Dividing Military Pensions: Equal vs. Equitable
When a couple decides to divorce, and one or both of them are servicemembers, their military pensions are considered marital assets. In states such as Florida that use a system of equitable distribution, marital assets are divided between the spouses, but contrary to popular belief, this is not always done strictly equally. Rather, judges must decide upon the most equitable course of action for division, so both spouses are able to support themselves in a manner similar to what they are accustomed to.
Pensions as Marital Property
The Uniformed Services Former Spouses’ Protection Act (USFSPA) is the relevant law when discussing military pensions in divorce property settlements, but it does not grant any amount of money to a servicemember’s former spouse. Rather, it grants state courts the power to invoke family law, so that they may divide the pension (and other marital assets) accordingly.
Some misconceptions may arise around the application of the ten year rule (that is, if you were married to a servicemember for at least ten years, and their period of active duty overlapped with the marriage for ten years), but in truth, equity is unchanged whether the rule applies or not – if the ten year rule applies, your portion of income will come from the Defense Finance & Accounting Service (DFAS). If it does not, there is still a reasonable likelihood that a state judge will hold it to be equitable that you receive the same amount of money.
One important thing to remember is that your entire pension may not be marital property, but only the amounts that were earned during your marriage. A court may not be able to establish exactly how much that amount is, but will use a complex process to arrive at an estimate close enough to meet standards of equity.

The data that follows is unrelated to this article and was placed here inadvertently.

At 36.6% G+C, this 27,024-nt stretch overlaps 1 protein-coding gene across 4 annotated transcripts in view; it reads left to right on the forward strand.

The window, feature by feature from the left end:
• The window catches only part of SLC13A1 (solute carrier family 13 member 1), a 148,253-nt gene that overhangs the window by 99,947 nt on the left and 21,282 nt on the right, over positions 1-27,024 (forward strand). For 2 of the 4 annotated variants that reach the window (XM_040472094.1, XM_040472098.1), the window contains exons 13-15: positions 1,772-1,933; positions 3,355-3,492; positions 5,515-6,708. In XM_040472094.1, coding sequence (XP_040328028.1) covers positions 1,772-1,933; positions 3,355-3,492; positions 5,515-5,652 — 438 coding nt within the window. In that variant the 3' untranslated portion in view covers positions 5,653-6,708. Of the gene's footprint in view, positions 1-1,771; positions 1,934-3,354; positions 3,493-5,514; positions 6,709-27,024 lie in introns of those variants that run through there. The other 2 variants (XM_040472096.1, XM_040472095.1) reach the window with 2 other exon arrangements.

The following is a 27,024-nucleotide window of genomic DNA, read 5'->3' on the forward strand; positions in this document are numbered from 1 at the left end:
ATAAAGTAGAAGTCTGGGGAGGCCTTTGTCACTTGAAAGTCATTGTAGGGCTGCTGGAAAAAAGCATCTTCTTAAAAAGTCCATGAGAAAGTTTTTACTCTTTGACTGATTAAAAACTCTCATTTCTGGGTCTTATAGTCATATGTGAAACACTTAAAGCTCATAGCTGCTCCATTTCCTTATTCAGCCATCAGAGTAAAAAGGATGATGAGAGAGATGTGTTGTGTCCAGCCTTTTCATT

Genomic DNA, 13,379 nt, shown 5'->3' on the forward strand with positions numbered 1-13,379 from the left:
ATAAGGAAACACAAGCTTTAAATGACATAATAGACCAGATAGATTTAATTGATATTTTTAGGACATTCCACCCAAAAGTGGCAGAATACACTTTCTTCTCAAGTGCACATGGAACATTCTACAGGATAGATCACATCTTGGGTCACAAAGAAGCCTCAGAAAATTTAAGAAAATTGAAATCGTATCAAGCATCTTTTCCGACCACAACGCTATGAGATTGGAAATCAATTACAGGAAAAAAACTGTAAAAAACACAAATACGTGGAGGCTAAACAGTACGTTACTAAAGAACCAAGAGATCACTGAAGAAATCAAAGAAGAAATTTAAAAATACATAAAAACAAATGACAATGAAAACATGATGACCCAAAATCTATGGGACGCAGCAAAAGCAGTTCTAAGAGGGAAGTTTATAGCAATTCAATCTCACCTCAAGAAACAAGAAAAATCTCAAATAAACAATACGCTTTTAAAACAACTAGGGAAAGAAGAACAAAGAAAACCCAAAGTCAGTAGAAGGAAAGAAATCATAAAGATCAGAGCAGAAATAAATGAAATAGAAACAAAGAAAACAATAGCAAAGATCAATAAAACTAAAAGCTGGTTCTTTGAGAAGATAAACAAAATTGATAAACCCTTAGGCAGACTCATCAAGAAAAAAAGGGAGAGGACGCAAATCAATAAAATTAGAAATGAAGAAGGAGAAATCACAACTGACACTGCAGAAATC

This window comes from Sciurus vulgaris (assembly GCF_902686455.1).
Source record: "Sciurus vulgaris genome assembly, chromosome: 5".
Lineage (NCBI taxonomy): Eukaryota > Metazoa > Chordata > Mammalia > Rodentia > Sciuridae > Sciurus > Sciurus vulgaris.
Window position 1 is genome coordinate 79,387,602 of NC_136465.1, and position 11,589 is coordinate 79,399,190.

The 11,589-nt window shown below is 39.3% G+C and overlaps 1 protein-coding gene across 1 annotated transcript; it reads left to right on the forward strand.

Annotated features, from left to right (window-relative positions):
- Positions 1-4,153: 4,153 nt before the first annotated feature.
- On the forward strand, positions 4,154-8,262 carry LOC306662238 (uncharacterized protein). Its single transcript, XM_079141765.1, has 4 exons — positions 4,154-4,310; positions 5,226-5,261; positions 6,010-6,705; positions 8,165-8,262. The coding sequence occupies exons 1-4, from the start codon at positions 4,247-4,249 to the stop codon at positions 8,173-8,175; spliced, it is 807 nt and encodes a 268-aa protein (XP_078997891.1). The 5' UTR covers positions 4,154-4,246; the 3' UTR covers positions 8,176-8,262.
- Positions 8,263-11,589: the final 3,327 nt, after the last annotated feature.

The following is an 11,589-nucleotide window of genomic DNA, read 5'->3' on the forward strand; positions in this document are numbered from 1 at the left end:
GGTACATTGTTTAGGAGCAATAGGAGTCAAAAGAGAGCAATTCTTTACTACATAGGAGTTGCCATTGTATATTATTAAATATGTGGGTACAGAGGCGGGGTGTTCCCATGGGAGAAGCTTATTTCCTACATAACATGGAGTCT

Factors That Influence Pension Distribution
If the USFSPA is held to apply to your divorce, the question of property distribution will then fall to you and your soon-to-be ex-spouse. If you cannot agree on an equitable distribution of assets, a state court judge will make the relevant decisions. While it is in your best interest to work out an agreement between yourselves, a judge is bound to draw up a settlement that is fair and equitable, after taking multiple factors into question regarding the question of how much each spouse ought to receive. These factors include:
- The length of the marriage. The more years of marriage, the stronger a bond usually exists between a couple, and more lived experiences they will have in common.
- The general circumstances of each spouse in an economic sense. If the military member only has their pension as a tangible asset, a judge is less likely to award a higher share of it to their spouse.
- How much each spouse put into the marriage – in other words, who came in with what assets, and who wound up contributing the most (economically and otherwise).
- Whether child support factors into the equation, especially if the servicemember is still on active duty.
Be advised that even if a service member is not retired after serving long enough to get a pension, retirement pay is still an asset to be valued and potentially divided. What most often occurs in the case of a servicemember still on active duty is that the court will set a date by which the servicemember must apply for retirement benefits, after which the ex-spouse may count on a certain percentage of that pay.
Contact An Experienced Military Divorce Lawyer
The area of military divorce law is quite complex, especially when dealing with the rules surrounding pensions and other retirement money. A knowledgeable Fort Lauderdale divorce attorney is a must, especially if children are involved. The law firm of Steven A. Mason, P.A. specializes in these types of cases, and has achieved good results for clients on both sides of the divorce table. If you need help in your military divorce, contact the Fort Lauderdale and Hollywood Law Offices of Steven A. Mason, P.A. for legal advice at 954-963-5900 or leave a message online.